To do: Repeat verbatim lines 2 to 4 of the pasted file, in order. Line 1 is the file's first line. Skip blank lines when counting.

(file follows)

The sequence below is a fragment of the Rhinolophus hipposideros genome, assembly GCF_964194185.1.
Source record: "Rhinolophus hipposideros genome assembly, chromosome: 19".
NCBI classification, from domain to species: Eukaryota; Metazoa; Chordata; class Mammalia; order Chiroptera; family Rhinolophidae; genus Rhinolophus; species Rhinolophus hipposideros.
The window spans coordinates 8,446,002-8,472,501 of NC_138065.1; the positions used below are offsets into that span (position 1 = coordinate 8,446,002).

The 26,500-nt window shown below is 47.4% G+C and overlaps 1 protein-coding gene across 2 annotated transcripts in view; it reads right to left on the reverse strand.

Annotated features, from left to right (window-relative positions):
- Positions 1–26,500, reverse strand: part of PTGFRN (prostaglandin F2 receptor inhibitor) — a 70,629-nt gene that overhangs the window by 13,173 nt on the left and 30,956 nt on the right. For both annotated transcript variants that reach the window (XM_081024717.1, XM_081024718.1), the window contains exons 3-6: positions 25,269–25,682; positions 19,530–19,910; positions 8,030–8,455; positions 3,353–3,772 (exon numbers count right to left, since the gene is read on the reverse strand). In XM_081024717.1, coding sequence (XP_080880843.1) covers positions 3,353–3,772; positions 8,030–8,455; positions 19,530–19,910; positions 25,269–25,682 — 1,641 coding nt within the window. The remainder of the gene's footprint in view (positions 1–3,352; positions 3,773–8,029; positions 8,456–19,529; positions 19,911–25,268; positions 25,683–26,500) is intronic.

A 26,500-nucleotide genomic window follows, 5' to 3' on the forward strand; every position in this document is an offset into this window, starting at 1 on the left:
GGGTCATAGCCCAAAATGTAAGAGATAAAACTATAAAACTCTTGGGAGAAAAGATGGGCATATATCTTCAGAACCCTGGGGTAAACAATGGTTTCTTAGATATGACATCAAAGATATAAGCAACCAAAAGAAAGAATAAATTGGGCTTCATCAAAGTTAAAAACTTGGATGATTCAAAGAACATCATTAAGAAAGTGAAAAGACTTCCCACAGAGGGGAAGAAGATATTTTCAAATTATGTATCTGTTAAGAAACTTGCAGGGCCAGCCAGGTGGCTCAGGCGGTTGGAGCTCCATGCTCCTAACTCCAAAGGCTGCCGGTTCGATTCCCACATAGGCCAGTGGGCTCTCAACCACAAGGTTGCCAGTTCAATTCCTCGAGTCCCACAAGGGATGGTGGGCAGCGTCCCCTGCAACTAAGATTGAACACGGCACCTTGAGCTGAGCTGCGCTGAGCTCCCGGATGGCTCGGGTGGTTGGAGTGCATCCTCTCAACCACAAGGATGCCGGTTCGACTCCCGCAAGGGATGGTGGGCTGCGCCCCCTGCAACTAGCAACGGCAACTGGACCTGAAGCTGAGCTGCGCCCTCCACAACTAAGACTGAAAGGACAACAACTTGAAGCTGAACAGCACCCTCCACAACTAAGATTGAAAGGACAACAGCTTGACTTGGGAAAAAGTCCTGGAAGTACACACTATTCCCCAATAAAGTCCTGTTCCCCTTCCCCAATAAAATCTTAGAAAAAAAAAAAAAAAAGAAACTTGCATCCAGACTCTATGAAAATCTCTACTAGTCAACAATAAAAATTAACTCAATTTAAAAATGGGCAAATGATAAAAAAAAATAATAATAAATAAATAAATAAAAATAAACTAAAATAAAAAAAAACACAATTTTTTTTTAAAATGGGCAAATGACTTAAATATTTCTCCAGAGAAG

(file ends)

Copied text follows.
Source record: "Rhinolophus hipposideros genome assembly, chromosome: 19".
NCBI classification, from domain to species: Eukaryota; Metazoa; Chordata; class Mammalia; order Chiroptera; family Rhinolophidae; genus Rhinolophus; species Rhinolophus hipposideros.
The window spans coordinates 8,446,002-8,472,501 of NC_138065.1; the positions used below are offsets into that span (position 1 = coordinate 8,446,002).